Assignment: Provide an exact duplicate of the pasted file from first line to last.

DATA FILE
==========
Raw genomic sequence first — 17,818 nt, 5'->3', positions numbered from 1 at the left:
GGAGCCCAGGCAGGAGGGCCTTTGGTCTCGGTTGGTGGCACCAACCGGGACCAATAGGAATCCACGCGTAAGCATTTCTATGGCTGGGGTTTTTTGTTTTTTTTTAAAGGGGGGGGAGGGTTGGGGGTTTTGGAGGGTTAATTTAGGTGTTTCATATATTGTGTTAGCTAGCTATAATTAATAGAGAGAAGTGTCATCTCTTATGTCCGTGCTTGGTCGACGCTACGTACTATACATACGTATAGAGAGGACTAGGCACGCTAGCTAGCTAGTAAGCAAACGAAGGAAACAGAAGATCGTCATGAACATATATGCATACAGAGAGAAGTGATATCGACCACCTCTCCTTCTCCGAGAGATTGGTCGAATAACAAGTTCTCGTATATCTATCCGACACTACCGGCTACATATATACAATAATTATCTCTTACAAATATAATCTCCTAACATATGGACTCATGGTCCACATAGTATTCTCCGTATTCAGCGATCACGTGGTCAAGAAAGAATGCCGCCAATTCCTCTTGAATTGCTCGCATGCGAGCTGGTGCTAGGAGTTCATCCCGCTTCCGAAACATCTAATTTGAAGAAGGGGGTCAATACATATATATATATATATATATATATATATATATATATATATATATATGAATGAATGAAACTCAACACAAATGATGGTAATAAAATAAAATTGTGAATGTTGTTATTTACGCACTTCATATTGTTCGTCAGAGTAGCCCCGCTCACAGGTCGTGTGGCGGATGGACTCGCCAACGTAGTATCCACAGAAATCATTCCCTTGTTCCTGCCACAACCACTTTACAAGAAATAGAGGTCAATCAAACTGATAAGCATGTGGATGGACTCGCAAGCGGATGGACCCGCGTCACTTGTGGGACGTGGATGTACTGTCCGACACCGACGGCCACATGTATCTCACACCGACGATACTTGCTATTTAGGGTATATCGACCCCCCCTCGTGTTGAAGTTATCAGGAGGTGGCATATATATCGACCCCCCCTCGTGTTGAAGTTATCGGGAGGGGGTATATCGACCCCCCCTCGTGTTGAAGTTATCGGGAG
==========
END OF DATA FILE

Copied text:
Raw genomic sequence first — 17,818 nt, 5'->3', positions numbered from 1 at the left:
GGAGCCCAGGCAGGAGGGCCTTTGGTCTCGGTTGGTGGCACCAACCGGGACCAATAGGAATCCACGCGTAAGCATTTCTATGGCTGGGGTTTTTTGTTTTTTTTTAAAGGGGGGGGAGGGTTGGGGGTTTTGGAGGGTTAATTTAGGTGTTTCATATATTGTGTTAGCTAGCTATAATTAATAGAGAGAAGTGTCATCTCTTATGTCCGTGCTTGGTCGACGCTACGTACTATACATACGTATAGAGAGGACTAGGCACGCTAGCTAGCTAGTAAGCAAACGAAGGAAACAGAAGATCGTCATGAACATATATGCATACAGAGAGAAGTGATATCGACCACCTCTCCTTCTCCGAGAGATTGGTCGAATAACAAGTTCTCGTATATCTATCCGACACTACCGGCTACATATATACAATAATTATCTCTTACAAATATAATCTCCTAACATATGGACTCATGGTCCACATAGTATTCTCCGTATTCAGCGATCACGTGGTCAAGAAAGAATGCCGCCAATTCCTCTTGAATTGCTCGCATGCGAGCTGGTGCTAGGAGTTCATCCCGCTTCCGAAACATCTAATTTGAAGAAGGGGGTCAATACATATATATATATATATATATATATATATATATATATATATATATATGAATGAATGAAACTCAACACAAATGATGGTAATAAAATAAAATTGTGAATGTTGTTATTTACGCACTTCATATTGTTCGTCAGAGTAGCCCCGCTCACAGGTCGTGTGGCGGATGGACTCGCCAACGTAGTATCCACAGAAATCATTCCCTTGTTCCTGCCACAACCACTTTACAAGAAATAGAGGTCAATCAAACTGATAAGCATGTGGATGGACTCGCAAGCGGATGGACCCGCGTCACTTGTGGGACGTGGATGTACTGTCCGACACCGACGGCCACATGTATCTCACACCGACGATACTTGCTATTTAGGGTATATCGACCCCCCCTCGTGTTGAAGTTATCAGGAGGTGGCATATATATCGACCCCCCCTCGTGTTGAAGTTATCGGGAGGGGGTATATCGACCCCCCCTCGTGTTGAAGTTATCGGGAG